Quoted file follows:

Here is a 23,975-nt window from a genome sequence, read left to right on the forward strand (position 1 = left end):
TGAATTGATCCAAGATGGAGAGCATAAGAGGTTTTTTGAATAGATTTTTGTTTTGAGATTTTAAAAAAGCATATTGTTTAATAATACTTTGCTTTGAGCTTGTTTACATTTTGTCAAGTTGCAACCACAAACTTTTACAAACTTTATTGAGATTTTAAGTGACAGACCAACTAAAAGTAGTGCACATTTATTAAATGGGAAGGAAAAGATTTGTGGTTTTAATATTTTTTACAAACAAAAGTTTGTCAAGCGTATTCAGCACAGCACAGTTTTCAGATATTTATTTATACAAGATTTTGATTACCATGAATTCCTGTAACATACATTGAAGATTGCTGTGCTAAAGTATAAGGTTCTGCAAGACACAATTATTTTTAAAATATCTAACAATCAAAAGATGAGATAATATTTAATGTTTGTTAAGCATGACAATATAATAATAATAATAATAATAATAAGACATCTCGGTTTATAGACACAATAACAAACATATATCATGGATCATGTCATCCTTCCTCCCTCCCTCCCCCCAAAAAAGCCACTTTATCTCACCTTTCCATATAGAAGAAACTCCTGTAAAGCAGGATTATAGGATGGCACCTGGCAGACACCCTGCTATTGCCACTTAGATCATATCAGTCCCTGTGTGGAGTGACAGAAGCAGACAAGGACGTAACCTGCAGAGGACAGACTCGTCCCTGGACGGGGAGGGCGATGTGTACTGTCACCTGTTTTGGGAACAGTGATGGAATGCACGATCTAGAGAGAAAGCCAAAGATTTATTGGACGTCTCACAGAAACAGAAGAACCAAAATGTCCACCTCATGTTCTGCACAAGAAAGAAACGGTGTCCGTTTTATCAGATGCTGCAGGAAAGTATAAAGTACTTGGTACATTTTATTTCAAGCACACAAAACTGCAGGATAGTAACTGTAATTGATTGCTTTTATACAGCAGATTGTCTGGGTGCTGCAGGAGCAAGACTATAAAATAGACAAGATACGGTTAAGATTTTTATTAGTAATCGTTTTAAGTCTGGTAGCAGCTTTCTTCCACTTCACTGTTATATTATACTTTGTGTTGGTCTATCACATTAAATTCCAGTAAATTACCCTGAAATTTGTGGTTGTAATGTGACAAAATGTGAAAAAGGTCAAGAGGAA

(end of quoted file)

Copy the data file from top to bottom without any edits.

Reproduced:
Here is a 23,975-nt window from a genome sequence, read left to right on the forward strand (position 1 = left end):
TGAATTGATCCAAGATGGAGAGCATAAGAGGTTTTTTGAATAGATTTTTGTTTTGAGATTTTAAAAAAGCATATTGTTTAATAATACTTTGCTTTGAGCTTGTTTACATTTTGTCAAGTTGCAACCACAAACTTTTACAAACTTTATTGAGATTTTAAGTGACAGACCAACTAAAAGTAGTGCACATTTATTAAATGGGAAGGAAAAGATTTGTGGTTTTAATATTTTTTACAAACAAAAGTTTGTCAAGCGTATTCAGCACAGCACAGTTTTCAGATATTTATTTATACAAGATTTTGATTACCATGAATTCCTGTAACATACATTGAAGATTGCTGTGCTAAAGTATAAGGTTCTGCAAGACACAATTATTTTTAAAATATCTAACAATCAAAAGATGAGATAATATTTAATGTTTGTTAAGCATGACAATATAATAATAATAATAATAATAATAAGACATCTCGGTTTATAGACACAATAACAAACATATATCATGGATCATGTCATCCTTCCTCCCTCCCTCCCCCCAAAAAAGCCACTTTATCTCACCTTTCCATATAGAAGAAACTCCTGTAAAGCAGGATTATAGGATGGCACCTGGCAGACACCCTGCTATTGCCACTTAGATCATATCAGTCCCTGTGTGGAGTGACAGAAGCAGACAAGGACGTAACCTGCAGAGGACAGACTCGTCCCTGGACGGGGAGGGCGATGTGTACTGTCACCTGTTTTGGGAACAGTGATGGAATGCACGATCTAGAGAGAAAGCCAAAGATTTATTGGACGTCTCACAGAAACAGAAGAACCAAAATGTCCACCTCATGTTCTGCACAAGAAAGAAACGGTGTCCGTTTTATCAGATGCTGCAGGAAAGTATAAAGTACTTGGTACATTTTATTTCAAGCACACAAAACTGCAGGATAGTAACTGTAATTGATTGCTTTTATACAGCAGATTGTCTGGGTGCTGCAGGAGCAAGACTATAAAATAGACAAGATACGGTTAAGATTTTTATTAGTAATCGTTTTAAGTCTGGTAGCAGCTTTCTTCCACTTCACTGTTATATTATACTTTGTGTTGGTCTATCACATTAAATTCCAGTAAATTACCCTGAAATTTGTGGTTGTAATGTGACAAAATGTGAAAAAGGTCAAGAGGAA